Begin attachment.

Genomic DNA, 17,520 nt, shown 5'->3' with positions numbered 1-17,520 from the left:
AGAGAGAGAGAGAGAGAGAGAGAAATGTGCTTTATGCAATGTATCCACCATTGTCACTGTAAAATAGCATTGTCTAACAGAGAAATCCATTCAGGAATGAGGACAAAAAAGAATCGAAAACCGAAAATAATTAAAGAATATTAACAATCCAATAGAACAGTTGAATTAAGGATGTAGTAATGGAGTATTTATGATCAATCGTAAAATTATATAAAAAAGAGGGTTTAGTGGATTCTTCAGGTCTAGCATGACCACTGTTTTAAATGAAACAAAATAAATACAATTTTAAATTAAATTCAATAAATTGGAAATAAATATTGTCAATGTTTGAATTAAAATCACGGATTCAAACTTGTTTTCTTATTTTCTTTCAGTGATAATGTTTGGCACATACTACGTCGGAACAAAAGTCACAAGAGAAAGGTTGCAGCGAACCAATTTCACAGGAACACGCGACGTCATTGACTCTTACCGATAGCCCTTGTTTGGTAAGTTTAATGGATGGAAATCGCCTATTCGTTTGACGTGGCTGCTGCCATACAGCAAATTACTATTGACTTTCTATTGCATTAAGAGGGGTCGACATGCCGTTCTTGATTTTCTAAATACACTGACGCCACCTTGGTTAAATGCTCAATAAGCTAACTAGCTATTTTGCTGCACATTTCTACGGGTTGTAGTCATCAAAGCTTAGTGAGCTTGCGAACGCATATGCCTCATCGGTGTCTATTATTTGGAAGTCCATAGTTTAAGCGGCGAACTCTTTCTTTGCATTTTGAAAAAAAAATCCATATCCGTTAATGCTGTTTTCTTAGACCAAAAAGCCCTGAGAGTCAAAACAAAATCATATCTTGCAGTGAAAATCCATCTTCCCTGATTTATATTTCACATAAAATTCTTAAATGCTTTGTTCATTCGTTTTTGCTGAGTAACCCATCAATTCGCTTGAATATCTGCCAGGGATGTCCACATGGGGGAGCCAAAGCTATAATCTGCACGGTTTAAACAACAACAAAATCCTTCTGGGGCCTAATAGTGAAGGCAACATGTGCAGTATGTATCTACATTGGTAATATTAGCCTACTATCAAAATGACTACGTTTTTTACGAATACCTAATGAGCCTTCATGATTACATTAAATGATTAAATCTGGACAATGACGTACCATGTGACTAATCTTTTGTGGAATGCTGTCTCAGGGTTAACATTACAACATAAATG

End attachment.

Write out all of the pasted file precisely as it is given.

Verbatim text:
Genomic DNA, 17,520 nt, shown 5'->3' with positions numbered 1-17,520 from the left:
AGAGAGAGAGAGAGAGAGAGAGAAATGTGCTTTATGCAATGTATCCACCATTGTCACTGTAAAATAGCATTGTCTAACAGAGAAATCCATTCAGGAATGAGGACAAAAAAGAATCGAAAACCGAAAATAATTAAAGAATATTAACAATCCAATAGAACAGTTGAATTAAGGATGTAGTAATGGAGTATTTATGATCAATCGTAAAATTATATAAAAAAGAGGGTTTAGTGGATTCTTCAGGTCTAGCATGACCACTGTTTTAAATGAAACAAAATAAATACAATTTTAAATTAAATTCAATAAATTGGAAATAAATATTGTCAATGTTTGAATTAAAATCACGGATTCAAACTTGTTTTCTTATTTTCTTTCAGTGATAATGTTTGGCACATACTACGTCGGAACAAAAGTCACAAGAGAAAGGTTGCAGCGAACCAATTTCACAGGAACACGCGACGTCATTGACTCTTACCGATAGCCCTTGTTTGGTAAGTTTAATGGATGGAAATCGCCTATTCGTTTGACGTGGCTGCTGCCATACAGCAAATTACTATTGACTTTCTATTGCATTAAGAGGGGTCGACATGCCGTTCTTGATTTTCTAAATACACTGACGCCACCTTGGTTAAATGCTCAATAAGCTAACTAGCTATTTTGCTGCACATTTCTACGGGTTGTAGTCATCAAAGCTTAGTGAGCTTGCGAACGCATATGCCTCATCGGTGTCTATTATTTGGAAGTCCATAGTTTAAGCGGCGAACTCTTTCTTTGCATTTTGAAAAAAAAATCCATATCCGTTAATGCTGTTTTCTTAGACCAAAAAGCCCTGAGAGTCAAAACAAAATCATATCTTGCAGTGAAAATCCATCTTCCCTGATTTATATTTCACATAAAATTCTTAAATGCTTTGTTCATTCGTTTTTGCTGAGTAACCCATCAATTCGCTTGAATATCTGCCAGGGATGTCCACATGGGGGAGCCAAAGCTATAATCTGCACGGTTTAAACAACAACAAAATCCTTCTGGGGCCTAATAGTGAAGGCAACATGTGCAGTATGTATCTACATTGGTAATATTAGCCTACTATCAAAATGACTACGTTTTTTACGAATACCTAATGAGCCTTCATGATTACATTAAATGATTAAATCTGGACAATGACGTACCATGTGACTAATCTTTTGTGGAATGCTGTCTCAGGGTTAACATTACAACATAAATG